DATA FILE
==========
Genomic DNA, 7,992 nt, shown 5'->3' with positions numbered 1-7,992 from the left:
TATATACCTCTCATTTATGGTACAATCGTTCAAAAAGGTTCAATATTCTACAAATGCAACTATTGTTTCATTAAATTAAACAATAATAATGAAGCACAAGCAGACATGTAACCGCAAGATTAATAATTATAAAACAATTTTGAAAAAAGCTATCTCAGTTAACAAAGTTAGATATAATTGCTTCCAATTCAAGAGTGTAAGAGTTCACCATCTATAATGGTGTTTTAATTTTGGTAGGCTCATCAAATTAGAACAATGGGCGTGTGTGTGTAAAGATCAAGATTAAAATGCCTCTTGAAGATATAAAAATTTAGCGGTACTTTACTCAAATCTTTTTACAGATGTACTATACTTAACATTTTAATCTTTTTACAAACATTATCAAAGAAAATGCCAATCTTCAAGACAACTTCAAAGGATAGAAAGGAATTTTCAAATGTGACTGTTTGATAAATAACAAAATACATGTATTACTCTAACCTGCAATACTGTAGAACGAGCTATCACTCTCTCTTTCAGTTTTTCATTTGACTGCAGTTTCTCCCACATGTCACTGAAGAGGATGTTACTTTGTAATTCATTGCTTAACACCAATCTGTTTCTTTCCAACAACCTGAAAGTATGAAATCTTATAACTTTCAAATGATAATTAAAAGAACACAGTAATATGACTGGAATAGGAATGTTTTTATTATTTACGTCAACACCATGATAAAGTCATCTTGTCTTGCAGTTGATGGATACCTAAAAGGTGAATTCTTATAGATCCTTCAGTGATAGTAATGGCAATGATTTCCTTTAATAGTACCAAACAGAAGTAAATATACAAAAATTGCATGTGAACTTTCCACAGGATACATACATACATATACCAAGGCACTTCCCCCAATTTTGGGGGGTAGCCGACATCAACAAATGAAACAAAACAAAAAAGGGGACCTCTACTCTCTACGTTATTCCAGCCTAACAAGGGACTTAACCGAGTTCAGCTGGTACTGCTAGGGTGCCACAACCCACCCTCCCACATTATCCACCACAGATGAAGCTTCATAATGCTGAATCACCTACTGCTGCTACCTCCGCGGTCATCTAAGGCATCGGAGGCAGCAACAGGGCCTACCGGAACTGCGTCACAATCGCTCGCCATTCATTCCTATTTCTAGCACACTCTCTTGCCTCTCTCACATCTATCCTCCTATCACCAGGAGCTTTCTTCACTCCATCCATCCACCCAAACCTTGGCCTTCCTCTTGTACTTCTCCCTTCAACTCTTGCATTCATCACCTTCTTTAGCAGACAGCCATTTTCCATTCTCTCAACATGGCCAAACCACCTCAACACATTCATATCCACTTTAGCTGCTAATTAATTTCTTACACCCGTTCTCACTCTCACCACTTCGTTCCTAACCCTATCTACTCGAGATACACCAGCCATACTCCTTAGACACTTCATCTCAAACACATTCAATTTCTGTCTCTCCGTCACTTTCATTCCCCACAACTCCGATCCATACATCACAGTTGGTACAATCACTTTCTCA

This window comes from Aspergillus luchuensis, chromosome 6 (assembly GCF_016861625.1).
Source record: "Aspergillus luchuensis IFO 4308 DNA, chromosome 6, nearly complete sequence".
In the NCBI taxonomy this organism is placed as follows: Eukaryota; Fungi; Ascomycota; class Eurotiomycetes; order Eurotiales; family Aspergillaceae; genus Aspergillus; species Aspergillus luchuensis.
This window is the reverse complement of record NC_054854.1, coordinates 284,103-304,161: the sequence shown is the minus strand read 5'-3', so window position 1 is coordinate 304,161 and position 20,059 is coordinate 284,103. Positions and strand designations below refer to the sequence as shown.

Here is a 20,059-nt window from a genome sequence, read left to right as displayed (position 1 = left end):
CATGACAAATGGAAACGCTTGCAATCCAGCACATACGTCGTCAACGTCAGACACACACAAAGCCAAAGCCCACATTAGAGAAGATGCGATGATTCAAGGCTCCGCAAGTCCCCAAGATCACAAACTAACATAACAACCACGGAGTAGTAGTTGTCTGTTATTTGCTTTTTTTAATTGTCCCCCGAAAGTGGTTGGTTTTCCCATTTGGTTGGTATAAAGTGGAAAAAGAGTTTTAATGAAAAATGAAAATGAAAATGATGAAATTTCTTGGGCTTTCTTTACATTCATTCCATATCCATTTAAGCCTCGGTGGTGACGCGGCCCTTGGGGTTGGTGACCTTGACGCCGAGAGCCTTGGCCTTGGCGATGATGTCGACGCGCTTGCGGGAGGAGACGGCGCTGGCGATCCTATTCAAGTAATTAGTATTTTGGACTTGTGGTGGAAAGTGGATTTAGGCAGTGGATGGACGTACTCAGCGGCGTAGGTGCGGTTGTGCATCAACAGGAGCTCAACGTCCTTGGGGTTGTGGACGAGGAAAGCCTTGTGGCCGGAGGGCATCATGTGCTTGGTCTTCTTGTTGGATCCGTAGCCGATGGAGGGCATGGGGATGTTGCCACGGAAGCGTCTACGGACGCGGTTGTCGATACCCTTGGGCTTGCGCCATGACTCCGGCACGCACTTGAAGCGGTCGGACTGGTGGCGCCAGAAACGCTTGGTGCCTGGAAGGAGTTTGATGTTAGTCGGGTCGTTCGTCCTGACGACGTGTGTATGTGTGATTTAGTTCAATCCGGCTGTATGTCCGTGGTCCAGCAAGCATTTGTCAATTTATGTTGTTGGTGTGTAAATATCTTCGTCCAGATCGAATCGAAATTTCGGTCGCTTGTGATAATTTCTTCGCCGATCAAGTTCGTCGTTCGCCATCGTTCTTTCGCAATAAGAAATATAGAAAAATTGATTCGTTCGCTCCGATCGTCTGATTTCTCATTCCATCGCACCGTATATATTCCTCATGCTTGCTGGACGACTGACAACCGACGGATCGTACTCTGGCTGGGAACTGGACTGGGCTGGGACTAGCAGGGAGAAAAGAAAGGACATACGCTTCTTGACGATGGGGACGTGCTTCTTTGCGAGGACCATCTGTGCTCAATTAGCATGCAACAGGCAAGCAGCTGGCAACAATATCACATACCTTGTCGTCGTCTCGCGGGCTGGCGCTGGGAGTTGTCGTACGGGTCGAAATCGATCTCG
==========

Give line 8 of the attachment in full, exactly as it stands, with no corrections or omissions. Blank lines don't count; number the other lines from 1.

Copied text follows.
CATGACAAATGGAAACGCTTGCAATCCAGCACATACGTCGTCAACGTCAGACACACACAAAGCCAAAGCCCACATTAGAGAAGATGCGATGATTCAAGGCTCCGCAAGTCCCCAAGATCACAAACTAACATAACAACCACGGAGTAGTAGTTGTCTGTTATTTGCTTTTTTTAATTGTCCCCCGAAAGTGGTTGGTTTTCCCATTTGGTTGGTATAAAGTGGAAAAAGAGTTTTAATGAAAAATGAAAATGAAAATGATGAAATTTCTTGGGCTTTCTTTACATTCATTCCATATCCATTTAAGCCTCGGTGGTGACGCGGCCCTTGGGGTTGGTGACCTTGACGCCGAGAGCCTTGGCCTTGGCGATGATGTCGACGCGCTTGCGGGAGGAGACGGCGCTGGCGATCCTATTCAAGTAATTAGTATTTTGGACTTGTGGTGGAAAGTGGATTTAGGCAGTGGATGGACGTACTCAGCGGCGTAGGTGCGGTTGTGCATCAACAGGAGCTCAACGTCCTTGGGGTTGTGGACGAGGAAAGCCTTGTGGCCGGAGGGCATCATGTGCTTGGTCTTCTTGTTGGATCCGTAGCCGATGGAGGGCATGGGGATGTTGCCACGGAAGCGTCTACGGACGCGGTTGTCGATACCCTTGGGCTTGCGCCATGACTCCGGCACGCACTTGAAGCGGTCGGACTGGTGGCGCCAGAAACGCTTGGTGCCTGGAAGGAGTTTGATGTTAGTCGGGTCGTTCGTCCTGACGACGTGTGTATGTGTGATTTAGTTCAATCCGGCTGTATGTCCGTGGTCCAGCAAGCATTTGTCAATTTATGTTGTTGGTGTGTAAATATCTTCGTCCAGATCGAATCGAAATTTCGGTCGCTTGTGATAATTTCTTCGCCGATCAAGTTCGTCGTTCGCCATCGTTCTTTCGCAATAAGAAATATAGAAAAATTGATTCGTTCGCTCCGATCGTCTGATTTCTCATTCCATCGCACCGTATATATTCCTCATGCTTGCTGGACGACTGACAACCGACGGATCGTACTCTGGCTGGGAACTGGACTGGGCTGGGACTAGCAGGGAGAAAAGAAAGGACATACGCTTCTTGACGATGGGGACGTGCTTCTTTGCGAGGACCATCTGTGCTCAATTAGCATGCAACAGGCAAGCAGCTGGCAACAATATCACATACCTTGTCGTCGTCTCGCGGGCTGGCGCTGGGAGTTGTCGTACGGGTCGAAATCGATCTCG